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Not nostalgic anymore

by Amy Kingsley

Nostalgia – as it relates to music venues in Greensboro – is nothing if not a wasted sentiment.

Believe me, I speak from experience. I’ve lived and played music in this town for the better part of six years, and during that time, the indie rock crowd has changed homes more often than a hermit crab.

When I first moved to Greensboro, the independent music scene revolved around Gate City Noise, the narrow record store on the corner of Tate Street and Walker Avenue that hosted several national touring bands. Gate City went the way of the dinosaur a couple years back, a victim of digital technology and economic doldrums. Into the void stepped the Flying Anvil.

That club stoked a lot of excitement. People speculated that it would raise the profile of Greensboro’s scene, bringing it to the level of an Asheville or Chapel Hill – both of which have venerable live music institutions.

But the Anvil vanished almost in the blink of an eye, banishing original musicians to their old vagabond existence. Which is how it goes in this town.

It’s Saturday night and I’m trying to come up with some sort of sentiment to attach to the final show at Two Art Chicks. Resignation is the best I can do.

At 10 p.m., the venue is at barely a third of capacity. It doesn’t look like gallery directors Melodi Fentress and Emily Stewart have done much in the way of packing. Bright metal sculptures swing from the ceiling and the walls still hold birch-board paintings from the final exhibit.

“Do you think they’re going to take those chairs to the new space?” someone asks.

She’s pointing to the handmade furniture on top of a low wall. One of the strangest things about having rock shows here is watching scummy musicians navigate the gallery, learning not to set sweaty beers onto custom glass tabletops or slouch against a wall of pastel portraits.

Odds are things will be more comfortable, at least for the sleazy set, in the new space. Wherever that is.

Fentress and Stewart already have plans for a new gallery called Focal Points. They’ll host shows and have already invested in a bigger and better sound system than the one at Two Art Chicks.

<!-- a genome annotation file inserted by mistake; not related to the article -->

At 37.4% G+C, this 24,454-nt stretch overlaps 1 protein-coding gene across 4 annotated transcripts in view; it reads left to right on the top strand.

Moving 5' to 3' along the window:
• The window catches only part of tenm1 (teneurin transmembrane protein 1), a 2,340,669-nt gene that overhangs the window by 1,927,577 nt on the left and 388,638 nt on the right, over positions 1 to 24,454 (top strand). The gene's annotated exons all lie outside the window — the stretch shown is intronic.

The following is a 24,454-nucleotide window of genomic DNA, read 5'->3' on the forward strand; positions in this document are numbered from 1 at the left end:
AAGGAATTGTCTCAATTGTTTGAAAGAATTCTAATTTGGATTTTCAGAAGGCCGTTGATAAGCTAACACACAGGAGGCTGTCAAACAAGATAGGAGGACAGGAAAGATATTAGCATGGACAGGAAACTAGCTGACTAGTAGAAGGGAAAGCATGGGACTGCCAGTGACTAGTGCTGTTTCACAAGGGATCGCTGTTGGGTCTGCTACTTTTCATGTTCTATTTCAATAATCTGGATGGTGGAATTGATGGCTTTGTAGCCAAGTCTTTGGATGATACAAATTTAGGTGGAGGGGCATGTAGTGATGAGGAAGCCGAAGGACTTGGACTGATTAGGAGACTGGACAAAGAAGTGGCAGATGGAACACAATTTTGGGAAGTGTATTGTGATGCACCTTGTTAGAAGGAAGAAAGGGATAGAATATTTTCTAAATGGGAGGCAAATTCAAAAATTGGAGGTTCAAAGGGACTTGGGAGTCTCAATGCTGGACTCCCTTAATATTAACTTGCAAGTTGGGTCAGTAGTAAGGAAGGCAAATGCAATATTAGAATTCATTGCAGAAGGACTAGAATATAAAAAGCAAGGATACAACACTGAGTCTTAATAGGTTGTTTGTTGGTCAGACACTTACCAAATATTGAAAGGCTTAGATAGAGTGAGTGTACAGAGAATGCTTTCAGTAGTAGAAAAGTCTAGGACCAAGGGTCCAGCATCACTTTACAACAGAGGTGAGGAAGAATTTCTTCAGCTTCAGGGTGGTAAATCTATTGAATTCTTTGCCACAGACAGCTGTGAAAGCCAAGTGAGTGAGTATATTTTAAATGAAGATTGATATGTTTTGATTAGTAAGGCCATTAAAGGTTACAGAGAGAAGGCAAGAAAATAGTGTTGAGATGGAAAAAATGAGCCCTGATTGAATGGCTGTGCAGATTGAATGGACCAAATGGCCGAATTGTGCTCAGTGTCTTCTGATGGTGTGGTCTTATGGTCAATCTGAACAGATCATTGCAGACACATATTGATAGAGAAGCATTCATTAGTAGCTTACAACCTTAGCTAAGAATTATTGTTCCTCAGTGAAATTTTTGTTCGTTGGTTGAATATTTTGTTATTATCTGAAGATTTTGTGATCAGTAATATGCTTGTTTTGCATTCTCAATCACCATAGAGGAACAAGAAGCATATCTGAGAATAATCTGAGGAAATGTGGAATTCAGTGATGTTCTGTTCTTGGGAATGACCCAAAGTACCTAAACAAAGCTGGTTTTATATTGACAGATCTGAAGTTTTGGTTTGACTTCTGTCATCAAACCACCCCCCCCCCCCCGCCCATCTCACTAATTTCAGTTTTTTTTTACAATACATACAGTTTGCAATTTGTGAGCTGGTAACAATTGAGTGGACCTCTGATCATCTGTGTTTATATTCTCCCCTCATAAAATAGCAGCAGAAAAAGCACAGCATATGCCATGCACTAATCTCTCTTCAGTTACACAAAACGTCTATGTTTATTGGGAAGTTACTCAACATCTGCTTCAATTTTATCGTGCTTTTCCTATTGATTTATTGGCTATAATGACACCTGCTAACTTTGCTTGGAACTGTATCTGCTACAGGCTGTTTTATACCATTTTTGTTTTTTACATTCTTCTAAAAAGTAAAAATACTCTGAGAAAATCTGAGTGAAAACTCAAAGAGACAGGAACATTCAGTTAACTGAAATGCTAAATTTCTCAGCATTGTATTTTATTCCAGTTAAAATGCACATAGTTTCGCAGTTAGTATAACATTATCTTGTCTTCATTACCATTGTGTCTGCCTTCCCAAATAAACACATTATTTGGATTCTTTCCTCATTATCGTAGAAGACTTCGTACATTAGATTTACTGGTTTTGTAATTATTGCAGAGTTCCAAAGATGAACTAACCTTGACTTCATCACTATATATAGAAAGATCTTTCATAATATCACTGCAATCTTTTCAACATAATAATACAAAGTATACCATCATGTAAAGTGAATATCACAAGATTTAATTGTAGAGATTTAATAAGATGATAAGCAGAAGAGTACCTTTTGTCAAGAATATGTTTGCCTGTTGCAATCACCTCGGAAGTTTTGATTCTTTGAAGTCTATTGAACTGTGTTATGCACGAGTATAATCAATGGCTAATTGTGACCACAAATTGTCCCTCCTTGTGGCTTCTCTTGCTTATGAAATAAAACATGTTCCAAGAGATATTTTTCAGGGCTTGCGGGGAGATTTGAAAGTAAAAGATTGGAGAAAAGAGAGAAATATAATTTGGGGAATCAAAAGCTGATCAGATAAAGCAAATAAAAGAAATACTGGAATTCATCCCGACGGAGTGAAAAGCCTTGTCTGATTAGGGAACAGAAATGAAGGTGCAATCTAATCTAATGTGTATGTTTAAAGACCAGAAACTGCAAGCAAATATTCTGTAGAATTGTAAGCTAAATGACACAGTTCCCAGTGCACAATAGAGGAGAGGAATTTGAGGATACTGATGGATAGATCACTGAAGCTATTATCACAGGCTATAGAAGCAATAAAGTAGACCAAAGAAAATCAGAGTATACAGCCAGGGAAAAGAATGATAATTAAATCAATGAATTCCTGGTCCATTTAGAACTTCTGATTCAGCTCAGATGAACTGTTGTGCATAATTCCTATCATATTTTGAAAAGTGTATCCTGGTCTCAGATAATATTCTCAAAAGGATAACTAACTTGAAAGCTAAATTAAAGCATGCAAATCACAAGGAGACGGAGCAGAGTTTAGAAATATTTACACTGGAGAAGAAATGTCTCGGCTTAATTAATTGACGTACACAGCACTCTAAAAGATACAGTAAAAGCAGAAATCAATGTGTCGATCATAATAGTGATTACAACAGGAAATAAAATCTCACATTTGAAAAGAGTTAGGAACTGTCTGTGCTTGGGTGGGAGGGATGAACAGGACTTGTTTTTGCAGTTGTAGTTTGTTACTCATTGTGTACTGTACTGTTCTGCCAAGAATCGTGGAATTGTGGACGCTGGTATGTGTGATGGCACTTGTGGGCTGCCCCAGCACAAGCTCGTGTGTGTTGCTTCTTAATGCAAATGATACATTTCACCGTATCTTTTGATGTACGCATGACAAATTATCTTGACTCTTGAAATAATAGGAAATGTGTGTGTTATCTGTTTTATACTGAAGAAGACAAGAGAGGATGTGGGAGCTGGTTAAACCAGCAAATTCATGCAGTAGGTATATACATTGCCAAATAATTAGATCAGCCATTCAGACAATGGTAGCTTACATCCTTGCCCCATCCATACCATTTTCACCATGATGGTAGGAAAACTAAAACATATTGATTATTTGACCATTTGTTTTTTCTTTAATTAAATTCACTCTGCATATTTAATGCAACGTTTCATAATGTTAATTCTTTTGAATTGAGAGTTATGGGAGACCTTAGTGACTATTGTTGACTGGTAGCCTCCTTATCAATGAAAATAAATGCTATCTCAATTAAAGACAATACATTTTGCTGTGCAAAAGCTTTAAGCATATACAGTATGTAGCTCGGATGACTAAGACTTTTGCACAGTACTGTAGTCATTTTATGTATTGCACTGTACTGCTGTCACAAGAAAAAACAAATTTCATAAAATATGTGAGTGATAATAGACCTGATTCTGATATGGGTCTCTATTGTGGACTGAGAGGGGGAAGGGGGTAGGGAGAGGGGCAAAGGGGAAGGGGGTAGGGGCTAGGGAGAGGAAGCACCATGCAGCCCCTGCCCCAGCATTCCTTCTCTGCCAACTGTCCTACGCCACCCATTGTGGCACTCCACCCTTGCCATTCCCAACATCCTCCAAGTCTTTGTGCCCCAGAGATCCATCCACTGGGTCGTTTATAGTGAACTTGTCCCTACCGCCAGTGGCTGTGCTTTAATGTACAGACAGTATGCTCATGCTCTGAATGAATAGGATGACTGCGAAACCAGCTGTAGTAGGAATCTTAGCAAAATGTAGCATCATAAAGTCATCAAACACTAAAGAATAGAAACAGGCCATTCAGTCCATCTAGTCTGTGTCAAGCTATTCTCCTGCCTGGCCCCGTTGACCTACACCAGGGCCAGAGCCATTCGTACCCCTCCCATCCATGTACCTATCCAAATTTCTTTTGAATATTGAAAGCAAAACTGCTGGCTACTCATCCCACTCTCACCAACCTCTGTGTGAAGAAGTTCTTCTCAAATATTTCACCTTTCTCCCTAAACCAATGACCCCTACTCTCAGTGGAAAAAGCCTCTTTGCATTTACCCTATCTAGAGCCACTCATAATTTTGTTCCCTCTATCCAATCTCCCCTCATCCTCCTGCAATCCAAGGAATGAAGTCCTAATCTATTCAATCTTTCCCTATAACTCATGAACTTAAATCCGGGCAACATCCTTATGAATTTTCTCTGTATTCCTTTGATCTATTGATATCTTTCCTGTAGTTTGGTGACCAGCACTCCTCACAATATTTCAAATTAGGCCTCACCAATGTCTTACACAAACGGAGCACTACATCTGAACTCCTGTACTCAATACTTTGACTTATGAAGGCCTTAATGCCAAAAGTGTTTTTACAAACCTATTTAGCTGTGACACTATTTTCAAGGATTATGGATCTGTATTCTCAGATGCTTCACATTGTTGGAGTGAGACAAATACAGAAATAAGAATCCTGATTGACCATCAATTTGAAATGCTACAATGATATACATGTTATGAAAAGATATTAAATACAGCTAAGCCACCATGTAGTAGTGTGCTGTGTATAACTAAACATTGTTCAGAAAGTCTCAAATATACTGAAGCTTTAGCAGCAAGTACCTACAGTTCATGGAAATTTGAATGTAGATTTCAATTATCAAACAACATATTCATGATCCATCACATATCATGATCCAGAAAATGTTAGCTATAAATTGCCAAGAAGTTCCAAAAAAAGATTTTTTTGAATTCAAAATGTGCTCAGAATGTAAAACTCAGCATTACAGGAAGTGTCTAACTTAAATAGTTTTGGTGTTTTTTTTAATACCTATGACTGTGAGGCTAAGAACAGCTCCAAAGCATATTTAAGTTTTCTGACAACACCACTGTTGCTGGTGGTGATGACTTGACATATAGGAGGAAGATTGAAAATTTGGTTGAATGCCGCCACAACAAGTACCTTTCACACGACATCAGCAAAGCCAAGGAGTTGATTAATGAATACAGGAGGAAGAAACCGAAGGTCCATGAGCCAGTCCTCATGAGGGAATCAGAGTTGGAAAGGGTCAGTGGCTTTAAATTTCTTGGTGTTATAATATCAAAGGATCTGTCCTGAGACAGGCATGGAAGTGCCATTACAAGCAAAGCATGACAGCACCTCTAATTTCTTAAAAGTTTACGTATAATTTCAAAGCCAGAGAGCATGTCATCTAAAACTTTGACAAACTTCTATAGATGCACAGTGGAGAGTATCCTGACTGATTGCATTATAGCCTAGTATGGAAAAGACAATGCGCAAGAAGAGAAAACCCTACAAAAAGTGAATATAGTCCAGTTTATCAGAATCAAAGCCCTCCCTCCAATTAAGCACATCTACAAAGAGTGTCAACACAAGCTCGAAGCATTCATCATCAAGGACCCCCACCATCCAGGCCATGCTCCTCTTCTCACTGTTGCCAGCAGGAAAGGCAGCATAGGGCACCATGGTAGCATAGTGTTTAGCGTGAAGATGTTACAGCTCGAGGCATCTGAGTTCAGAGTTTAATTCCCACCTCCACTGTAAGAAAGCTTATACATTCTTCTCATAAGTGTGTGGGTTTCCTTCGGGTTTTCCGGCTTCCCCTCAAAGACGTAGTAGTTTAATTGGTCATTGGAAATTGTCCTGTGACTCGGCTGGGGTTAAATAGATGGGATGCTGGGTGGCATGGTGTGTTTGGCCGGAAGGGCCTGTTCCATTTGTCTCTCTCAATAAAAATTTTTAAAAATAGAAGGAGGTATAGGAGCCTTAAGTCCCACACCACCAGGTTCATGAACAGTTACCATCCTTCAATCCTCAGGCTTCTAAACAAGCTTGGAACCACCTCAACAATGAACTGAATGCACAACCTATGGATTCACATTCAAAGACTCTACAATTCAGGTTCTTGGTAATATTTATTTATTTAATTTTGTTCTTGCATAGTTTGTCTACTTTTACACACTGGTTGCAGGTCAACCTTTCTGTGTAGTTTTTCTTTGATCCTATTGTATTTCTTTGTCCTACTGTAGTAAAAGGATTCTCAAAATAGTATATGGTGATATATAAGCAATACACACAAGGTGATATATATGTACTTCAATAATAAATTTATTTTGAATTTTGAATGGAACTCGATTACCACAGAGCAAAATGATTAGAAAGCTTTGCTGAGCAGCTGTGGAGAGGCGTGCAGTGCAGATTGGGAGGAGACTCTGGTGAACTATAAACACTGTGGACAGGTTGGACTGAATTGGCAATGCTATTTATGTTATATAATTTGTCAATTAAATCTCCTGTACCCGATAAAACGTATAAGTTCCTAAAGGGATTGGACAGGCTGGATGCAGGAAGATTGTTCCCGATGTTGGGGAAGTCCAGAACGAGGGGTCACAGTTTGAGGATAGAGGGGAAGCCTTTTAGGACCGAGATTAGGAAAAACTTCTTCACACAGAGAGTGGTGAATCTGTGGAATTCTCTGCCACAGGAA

It’ll open in December, and in the meantime bands will play at Square One, a practice space and sometime venue on Grove Street in Glenwood. Other places will pick up, variously, the crust punk shows, UNCG band shows, Guilford College shows and experimental shows.

Most of those bands will end up playing houses. The plight of the Corndale house – so named because of its situation at the corner of Cornwallis and Lawndale – provided some of the inspiration for this column. Corndale had shows for years, and passed its legacy through several generations of resident musicians.

More than a year ago, the last of Corndale’s post-collegiate denizens moved out and onto respectability, cohabitation and even marriage. Now the empty house is the subject of a zoning dispute between the residents of ritzy Irving Park and developers who want to turn it into a mixed-use facility for retirees.

I practically lived at Corndale when I started dating my boyfriend Mark, who lived there. But I won’t be devastated if it’s leveled.

Part of it is just my personality. I’m not terribly sentimental – just ask Mark. But my unsentimentality has been aggravated by circumstances that have turned my friends and me into a band of musical refugees.

Sure there are other rock clubs in Greensboro. Somewhere Else Tavern is something of an institution, but I was well out of high school when I moved to Greensboro and way too old to enjoy it. Ace’s Basement turned into Greene Street and began catering almost exclusively to primped emo kids.

College Hill does its part, hosting dirty rock bands in the corner near the front door nearly every week. But the pub can hold only so many people in the aisle between the bar and the booths.

Structures don’t stand forever. Bands break up. People move. Still, it would be nice to have a club for all the original musicians who can’t find a regular place to play. Something like a Cat’s Cradle or a Local 506, dark and eternal.

My girlfriends and I joked about opening that kind of club – more 506 than Cradle – the last time we brunched. Between the five of us, we have dozens of ideas and practically no capital. So we’re looking for a moneyman (or woman). You can send your pledges to the e-mail address below.

Right now there’s a band I have to see. Marijuana Wolf is playing Two Artichokes for the last time, and that’s the last time I get to make that joke. By this time tomorrow, I’ll be working up new puns for the next unlucky soul staking his future on Greensboro’s music fans.

To comment on this story, e-mail Amy Kingsley at amy@yesweekly.com.

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